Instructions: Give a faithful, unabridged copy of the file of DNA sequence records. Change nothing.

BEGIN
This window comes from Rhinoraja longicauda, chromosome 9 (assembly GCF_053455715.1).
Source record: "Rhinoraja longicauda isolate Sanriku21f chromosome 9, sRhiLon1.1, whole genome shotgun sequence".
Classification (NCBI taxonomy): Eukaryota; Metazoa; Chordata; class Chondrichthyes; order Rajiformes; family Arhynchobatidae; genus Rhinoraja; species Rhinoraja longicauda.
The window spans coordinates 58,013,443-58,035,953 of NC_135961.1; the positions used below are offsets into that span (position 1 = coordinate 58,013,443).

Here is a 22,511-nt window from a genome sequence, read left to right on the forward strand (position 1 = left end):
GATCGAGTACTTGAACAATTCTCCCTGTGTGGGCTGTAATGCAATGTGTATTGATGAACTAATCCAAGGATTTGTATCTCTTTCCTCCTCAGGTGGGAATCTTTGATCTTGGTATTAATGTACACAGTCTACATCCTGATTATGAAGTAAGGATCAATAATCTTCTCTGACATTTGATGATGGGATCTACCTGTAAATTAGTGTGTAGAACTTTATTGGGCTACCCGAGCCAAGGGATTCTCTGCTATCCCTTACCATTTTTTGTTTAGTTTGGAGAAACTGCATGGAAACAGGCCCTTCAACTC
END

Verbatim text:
This window comes from Rhinoraja longicauda, chromosome 9 (assembly GCF_053455715.1).
Source record: "Rhinoraja longicauda isolate Sanriku21f chromosome 9, sRhiLon1.1, whole genome shotgun sequence".
Classification (NCBI taxonomy): Eukaryota; Metazoa; Chordata; class Chondrichthyes; order Rajiformes; family Arhynchobatidae; genus Rhinoraja; species Rhinoraja longicauda.
The window spans coordinates 58,013,443-58,035,953 of NC_135961.1; the positions used below are offsets into that span (position 1 = coordinate 58,013,443).

Here is a 22,511-nt window from a genome sequence, read left to right on the forward strand (position 1 = left end):
GATCGAGTACTTGAACAATTCTCCCTGTGTGGGCTGTAATGCAATGTGTATTGATGAACTAATCCAAGGATTTGTATCTCTTTCCTCCTCAGGTGGGAATCTTTGATCTTGGTATTAATGTACACAGTCTACATCCTGATTATGAAGTAAGGATCAATAATCTTCTCTGACATTTGATGATGGGATCTACCTGTAAATTAGTGTGTAGAACTTTATTGGGCTACCCGAGCCAAGGGATTCTCTGCTATCCCTTACCATTTTTTGTTTAGTTTGGAGAAACTGCATGGAAACAGGCCCTTCAACTC